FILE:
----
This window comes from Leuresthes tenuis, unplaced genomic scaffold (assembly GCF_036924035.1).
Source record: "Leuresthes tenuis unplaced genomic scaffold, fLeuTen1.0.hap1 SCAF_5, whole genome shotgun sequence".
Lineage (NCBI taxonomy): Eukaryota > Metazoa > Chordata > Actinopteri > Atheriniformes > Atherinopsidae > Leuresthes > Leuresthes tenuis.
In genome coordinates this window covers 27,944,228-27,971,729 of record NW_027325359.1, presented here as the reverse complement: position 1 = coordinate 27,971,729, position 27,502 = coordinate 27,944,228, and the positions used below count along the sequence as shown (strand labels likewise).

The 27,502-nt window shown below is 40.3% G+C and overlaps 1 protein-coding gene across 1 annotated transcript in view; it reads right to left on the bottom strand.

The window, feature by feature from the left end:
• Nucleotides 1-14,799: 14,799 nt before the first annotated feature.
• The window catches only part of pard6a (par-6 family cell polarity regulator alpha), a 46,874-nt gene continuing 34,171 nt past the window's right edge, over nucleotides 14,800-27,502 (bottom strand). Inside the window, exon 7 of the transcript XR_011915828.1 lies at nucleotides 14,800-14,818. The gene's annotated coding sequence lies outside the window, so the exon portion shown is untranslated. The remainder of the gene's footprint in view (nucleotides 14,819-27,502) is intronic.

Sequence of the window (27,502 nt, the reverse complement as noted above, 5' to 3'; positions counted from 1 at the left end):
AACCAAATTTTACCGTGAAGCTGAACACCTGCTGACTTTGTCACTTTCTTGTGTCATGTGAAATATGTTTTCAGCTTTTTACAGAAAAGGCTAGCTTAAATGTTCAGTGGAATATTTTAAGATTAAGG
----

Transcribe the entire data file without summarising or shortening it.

This window comes from Leuresthes tenuis, unplaced genomic scaffold (assembly GCF_036924035.1).
Source record: "Leuresthes tenuis unplaced genomic scaffold, fLeuTen1.0.hap1 SCAF_5, whole genome shotgun sequence".
Lineage (NCBI taxonomy): Eukaryota > Metazoa > Chordata > Actinopteri > Atheriniformes > Atherinopsidae > Leuresthes > Leuresthes tenuis.
In genome coordinates this window covers 27,944,228-27,971,729 of record NW_027325359.1, presented here as the reverse complement: position 1 = coordinate 27,971,729, position 27,502 = coordinate 27,944,228, and the positions used below count along the sequence as shown (strand labels likewise).

The 27,502-nt window shown below is 40.3% G+C and overlaps 1 protein-coding gene across 1 annotated transcript in view; it reads right to left on the bottom strand.

The window, feature by feature from the left end:
• Nucleotides 1-14,799: 14,799 nt before the first annotated feature.
• The window catches only part of pard6a (par-6 family cell polarity regulator alpha), a 46,874-nt gene continuing 34,171 nt past the window's right edge, over nucleotides 14,800-27,502 (bottom strand). Inside the window, exon 7 of the transcript XR_011915828.1 lies at nucleotides 14,800-14,818. The gene's annotated coding sequence lies outside the window, so the exon portion shown is untranslated. The remainder of the gene's footprint in view (nucleotides 14,819-27,502) is intronic.

Sequence of the window (27,502 nt, the reverse complement as noted above, 5' to 3'; positions counted from 1 at the left end):
AACCAAATTTTACCGTGAAGCTGAACACCTGCTGACTTTGTCACTTTCTTGTGTCATGTGAAATATGTTTTCAGCTTTTTACAGAAAAGGCTAGCTTAAATGTTCAGTGGAATATTTTAAGATTAAGG